In the Spirit of Guayusa

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It kind of figures, somewhere on the agenda, along the lines, if I may, that the conversation ought to wear out its welcome and elephantly touch upon the psychedelic realm – after all, we are in the Ecuadorian Amazon basin, whence many shamanic stories come. Then again, if one looks hard enough, any place will have such accounts (or at least a tapestry of fates Inquisitioned), won’t they?

Have you talked to your soul today? Excuse me, Mister, how is your spirit. “I’m in great spirit!”.

So what is there to tell, what kind of tales can we wag?

The rain came just a few minutes ago – it always comes and it – yes, “IT”, has taken some sort of, dare I say?, sentient form. One finds oneself referring to the rain as a colleague or companion, someone to be reckoned with; for it always comes, at some point, and often times violently so. And it just came like that. I could hear it in the distance, turned to look out of the window and I could see it coming in from the hills. Slowly, steadily and the volume rising threateningly, but also comforting: air condition coming up, Massa! It brings air, oxygen, space to breathe in, – and out, deeeeep in-breath. Ahhh.. The rain, my friend.

Having just medically applied some (non-conformist, afternoon) Shiva meditation to a slight, dizzying lingering feeling of perhaps two Cuba Libres too many last night, it is obvious that all channels were open, no signals crossed, and she, is it a she?, I don’t know, but s/he blazed right through me as the distant sound of the tin roofs enveloped me in a wonderful inferno of pure music (read: the horrible sound of tropical, torrential rain on tin roofs). Wow! I liked that.

That is probably the second spirit I have come across around here. For such a presence must indicate that the rain is a, has a spirit? Or, actually, come to think of it, what is a spirit?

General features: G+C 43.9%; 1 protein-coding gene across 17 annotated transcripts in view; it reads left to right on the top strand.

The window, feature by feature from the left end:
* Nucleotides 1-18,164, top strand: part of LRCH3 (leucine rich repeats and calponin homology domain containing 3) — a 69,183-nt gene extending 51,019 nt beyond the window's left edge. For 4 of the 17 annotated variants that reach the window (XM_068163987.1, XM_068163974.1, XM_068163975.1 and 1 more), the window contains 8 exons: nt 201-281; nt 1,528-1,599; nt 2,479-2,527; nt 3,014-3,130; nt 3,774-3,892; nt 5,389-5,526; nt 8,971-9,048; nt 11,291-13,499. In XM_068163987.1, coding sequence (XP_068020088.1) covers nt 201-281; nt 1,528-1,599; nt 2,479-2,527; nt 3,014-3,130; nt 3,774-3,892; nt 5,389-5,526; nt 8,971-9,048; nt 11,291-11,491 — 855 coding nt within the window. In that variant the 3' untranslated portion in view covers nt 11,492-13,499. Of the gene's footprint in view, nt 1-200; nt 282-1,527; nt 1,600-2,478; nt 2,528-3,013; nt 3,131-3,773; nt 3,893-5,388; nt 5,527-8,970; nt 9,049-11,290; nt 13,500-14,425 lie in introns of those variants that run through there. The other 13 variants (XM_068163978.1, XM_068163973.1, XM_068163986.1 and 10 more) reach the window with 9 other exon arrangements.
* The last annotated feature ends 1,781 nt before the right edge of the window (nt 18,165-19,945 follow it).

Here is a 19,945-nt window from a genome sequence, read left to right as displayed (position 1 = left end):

I used to think (perhaps you could say “believe”) that spirits resided in the/a metaphorical domain, in much the same way as I read the fantastic fiction (perhaps that is literary genre: fan-fi?) of Carlos Castañeda as fables of something worth consideration. But then I met one, I think. Not like the rain, not a metaphorical spirit – en entity, rather, with proper sentience and presence, and maybe more so, with intent. Directional intent, if it needs qualification.

It came and it went, but it stayed in my mind and changed my view on spirit(ual) matters. They exist (I think that I believe). It wasn’t one of those classic “I’ve seen God” or “I felt the universe breathing through my soul moved to the rhythms of the infinite” (or something) moments. It was stone cold crazy, you know? Empirical evidence presented (itself), rationalised, validated and presented to the upper echelons of my personality (disorders). It takes one (that have seen one) to know one, maybe. So let us account for this transformation of, or should we? say expansion of my mind’s map of “the real world”.

It is late at night, it is dark and I am fast asleep. At some point the dreaming begins to take lucid form, or whatever you want to call it when you feel or experience that you have ““free” will” in your dream, when you are actually going though something much like the waking world, only of course it is still like a dream where everything is possible, where everything is legal or nothing is ruled, except by you and all the skeletons in your closet – perhaps.

I started to have these kinds of dream when I once, many years ago in another life time, withdrew abruptly from the extremely excessive, indeed obsessive use of cannabis characteristic mainly of a male homo stonus, younger than twenty-two, still on a teenage fascination trip with the psychedelic, yet, at the age of around twenty, an adult for all practical purposes: “Stone Free, you know what I mean!?” (Just had to put it on in the background to relieve the Brad Mehldau trio, Stone Free!!) It was two weeks rolling in mad sweat every night during which I learned how to exit a dream, take a piss, and enter right back into the same place in dream land where I came from – a continuity thing happened, which I don’t know if it’s normal to experience, but it felt like something, something out of the ordinary and it was addictive, hehe. In that period I also, beginning with a Danish text-book called Drømmetydning, based mainly on Freud’s The Interpretations of Dreams (?maybe that is where it all went wrong), experimented with writing down dreams in a semi-wake state in bed, sort of willing yourself to wake up when the credits roll at the end of a dream and just jot down some stuff to recall better when you wake up in the morning.

<slight digression>“Lasternes sum er konstant”, som man siger, som man siger ((_*very*_)insider joke), the Danish saying goes something like “the sum of the vices is a constant”, meaning that if you lose a bit of intoxication on the swings, you gain it on the merry-go-round, init?</slight digression>

So there I was dreaming away in this new, exotic and depressing place where the traces left by a ravaging economy (ours, so to speak, the whole Freedom and Democracy Commodity Circus) hit you like a hammer.